Wisconsin Democrats face a tough road in the Senate and gubernatorial races | New Policies

By SCOTT BAUER, Associated Press

MADISON, Wis. (AP) – Wisconsin Democrats gathering for their annual state convention this weekend are focused on re-electing Gov. Tony Evers and defeating Republican Sen. Ron Johnson, but also know history is against them at midterms as voters face high inflation, rising gas prices and growing fears of a recession.

Just how close the election could be was made clear Wednesday with the latest poll from Marquette University Law School. It showed Evers slightly ahead of his Republican opponents, while Johnson was roughly tied with every top Democrat running against him.

But the poll also showed Republicans are more enthusiastic than Democrats about voting, an important marker in a midterm election when turnout is lower than in a presidential year. Johnson’s prospect has improved and deteriorated for Evers, the lower the expected turnout in the ballot.

“Turnout matters in a game of inches in a state that has seen so many close elections in recent years,” said Marquette pollster Charles Franklin.

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And in a bad sign for incumbents, the majority of poll respondents said they felt the state was heading in the wrong direction.

Evers and Democrats know the road ahead is tough — the last time a Wisconsin gubernatorial candidate from the same party the president won was in 1990 — but they believe they can ride out headwinds.

“No matter what happens nationally, Wisconsin Democrats are united and vibrant,” said Wisconsin Democratic Party Chairman Ben Wikler. Still, the Marquette poll showed 67% of Republicans were very excited about voting, compared to 58% for Democrats.

“There’s this real feeling that the future of our state and the whole country is at stake and Democrats voting in 2022 could affect the rest of our lives,” Wikler said.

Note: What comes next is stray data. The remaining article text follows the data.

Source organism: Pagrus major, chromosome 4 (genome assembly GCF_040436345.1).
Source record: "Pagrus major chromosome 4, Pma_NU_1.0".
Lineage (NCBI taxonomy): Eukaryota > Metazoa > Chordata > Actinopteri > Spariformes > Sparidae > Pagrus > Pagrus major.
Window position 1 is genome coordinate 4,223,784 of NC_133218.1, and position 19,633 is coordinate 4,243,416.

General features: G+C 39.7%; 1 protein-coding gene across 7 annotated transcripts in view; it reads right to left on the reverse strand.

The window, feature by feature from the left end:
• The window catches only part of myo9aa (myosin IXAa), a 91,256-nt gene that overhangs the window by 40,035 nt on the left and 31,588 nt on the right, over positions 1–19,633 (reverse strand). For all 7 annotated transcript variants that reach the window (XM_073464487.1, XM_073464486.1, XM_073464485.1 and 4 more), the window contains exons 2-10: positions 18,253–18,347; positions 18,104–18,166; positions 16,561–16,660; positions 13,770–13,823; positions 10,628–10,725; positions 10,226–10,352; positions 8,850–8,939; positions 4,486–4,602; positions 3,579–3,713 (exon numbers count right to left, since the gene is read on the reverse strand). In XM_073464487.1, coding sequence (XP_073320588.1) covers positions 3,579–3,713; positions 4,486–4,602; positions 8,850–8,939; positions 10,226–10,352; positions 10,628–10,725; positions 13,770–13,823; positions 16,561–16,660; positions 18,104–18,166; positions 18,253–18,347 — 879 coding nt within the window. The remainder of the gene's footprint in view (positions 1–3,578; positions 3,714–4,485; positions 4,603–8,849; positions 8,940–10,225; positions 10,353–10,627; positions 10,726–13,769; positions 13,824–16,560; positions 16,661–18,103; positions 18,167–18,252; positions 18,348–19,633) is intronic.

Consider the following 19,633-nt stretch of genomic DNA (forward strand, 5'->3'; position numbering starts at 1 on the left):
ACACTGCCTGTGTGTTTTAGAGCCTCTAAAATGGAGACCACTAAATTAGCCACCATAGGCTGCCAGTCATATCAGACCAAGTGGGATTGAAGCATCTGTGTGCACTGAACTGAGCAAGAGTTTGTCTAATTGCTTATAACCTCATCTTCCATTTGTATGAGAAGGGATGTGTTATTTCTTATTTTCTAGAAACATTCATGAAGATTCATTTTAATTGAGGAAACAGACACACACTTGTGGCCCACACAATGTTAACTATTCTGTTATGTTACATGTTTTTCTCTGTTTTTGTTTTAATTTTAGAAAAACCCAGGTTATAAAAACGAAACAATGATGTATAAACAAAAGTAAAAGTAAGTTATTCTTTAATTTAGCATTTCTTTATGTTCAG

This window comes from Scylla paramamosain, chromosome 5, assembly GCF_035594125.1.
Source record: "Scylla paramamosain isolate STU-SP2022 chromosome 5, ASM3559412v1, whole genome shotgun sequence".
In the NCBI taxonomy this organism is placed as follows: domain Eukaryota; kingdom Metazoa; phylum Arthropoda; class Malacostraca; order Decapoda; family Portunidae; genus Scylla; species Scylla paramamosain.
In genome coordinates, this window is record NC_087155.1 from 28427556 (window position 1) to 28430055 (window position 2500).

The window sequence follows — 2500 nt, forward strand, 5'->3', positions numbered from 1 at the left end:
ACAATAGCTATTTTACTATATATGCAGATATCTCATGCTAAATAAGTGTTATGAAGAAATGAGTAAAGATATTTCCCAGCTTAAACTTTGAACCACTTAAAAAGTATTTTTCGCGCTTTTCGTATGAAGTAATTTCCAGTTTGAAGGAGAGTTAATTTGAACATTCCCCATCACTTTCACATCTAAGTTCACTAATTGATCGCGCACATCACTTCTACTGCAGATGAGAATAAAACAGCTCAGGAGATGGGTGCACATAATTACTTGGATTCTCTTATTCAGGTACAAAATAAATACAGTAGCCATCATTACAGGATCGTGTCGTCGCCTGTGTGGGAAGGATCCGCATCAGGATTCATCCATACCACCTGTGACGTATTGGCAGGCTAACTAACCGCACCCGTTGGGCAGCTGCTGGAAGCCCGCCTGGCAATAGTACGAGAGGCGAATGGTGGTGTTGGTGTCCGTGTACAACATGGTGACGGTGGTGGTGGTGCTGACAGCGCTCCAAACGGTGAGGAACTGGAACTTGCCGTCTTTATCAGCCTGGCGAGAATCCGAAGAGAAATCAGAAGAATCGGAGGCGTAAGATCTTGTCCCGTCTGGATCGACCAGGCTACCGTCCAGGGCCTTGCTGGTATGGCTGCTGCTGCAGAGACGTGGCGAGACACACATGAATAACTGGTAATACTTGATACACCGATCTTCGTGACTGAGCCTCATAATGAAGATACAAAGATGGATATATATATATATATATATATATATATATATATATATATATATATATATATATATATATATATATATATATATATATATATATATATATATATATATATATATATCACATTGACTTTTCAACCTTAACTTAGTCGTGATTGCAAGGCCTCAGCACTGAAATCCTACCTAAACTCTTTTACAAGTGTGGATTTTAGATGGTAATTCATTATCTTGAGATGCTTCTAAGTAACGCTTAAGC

The Marquette poll showed President Joe Biden’s approval rating at 40%, with 57% disapproval, his lowest ratings in Wisconsin since taking office. Evers’ approval rating was better at 48% while 45% disapproved.

Evers shapes his argument for re-election by serving as a roadblock to Republicans who control the Legislature, halting their efforts to restrict access to abortion, overhaul the conduct of elections and relax gun control laws fire. On Wednesday, Republicans ignored a special session Evers called to repeal an 1849 law making abortions illegal that could go into effect if Roe v. Wade is canceled.

Republicans claim Evers’ tenure was a failure, saying he did not respond quickly or forcefully enough to the violent riots in Kenosha in the summer of 2021 that he takes credit for a tax cut that Republicans wrote in that didn’t do enough to help the economy.

The Republicans vying to face Evers will meet in less than two months in the Aug. 9 primary.

The Marquette poll showed a tight GOP primary race. Tim Michels, co-owner of a multimillion-dollar construction company that won Donald Trump’s endorsement, is at an impasse with former Lt. Governor Rebecca Kleefisch, who is the longest running GOP racer. Michels was 27% to 26% for Kleefisch, who led the field before Michels entered the race in April.

Business consultant Kevin Nicholson was at 10% while state Rep. Timothy Ramthun trailed at 3%. Nearly a third of respondents, 32%, say they are undecided.

In the Senate race, the poll showed Lieutenant Governor Mandela Barnes at 25% and Milwaukee Bucks executive Alex Lasry at 21%. State Treasurer Sarah Godlewski trailed at 9% while Outagamie County Executive Tom Nelson was at 7%. Similar to the Republican primary poll, about a third of respondents, 36%, said they were undecided.

The poll of 803 registered voters was taken between June 14 and Monday and had a margin of error of plus or minus 4.3 percentage points. For questions about the Republican primary, the margin of error was 6.3 percentage points and for the Democratic primary it was 6.2 percentage points.

Evers and the Senate candidates will all speak at the convention in La Crosse this weekend, as will U.S. Senator Tammy Baldwin, Attorney General Josh Kaul and other office holders and candidates.

The Democratic convention is being held in western Wisconsin’s 3rd congressional district, which has a vacant seat this year due to the retirement of Democratic US Representative Ron Kind. Republicans are targeting this tightly divided district as one they can turn around.

Three Democratic primary candidates for that seat are scheduled to speak at the convention. The winner will advance to face Trump-endorsed Derrick Van Orden, who lost to Kind in 2020 and whose participation in the Jan. 6, 2021, uprising on the U.S. Capitol has faced criticism from Democrats.

Democrats, unlike Republicans in Wisconsin, do not vote to endorse candidates in contested primaries.

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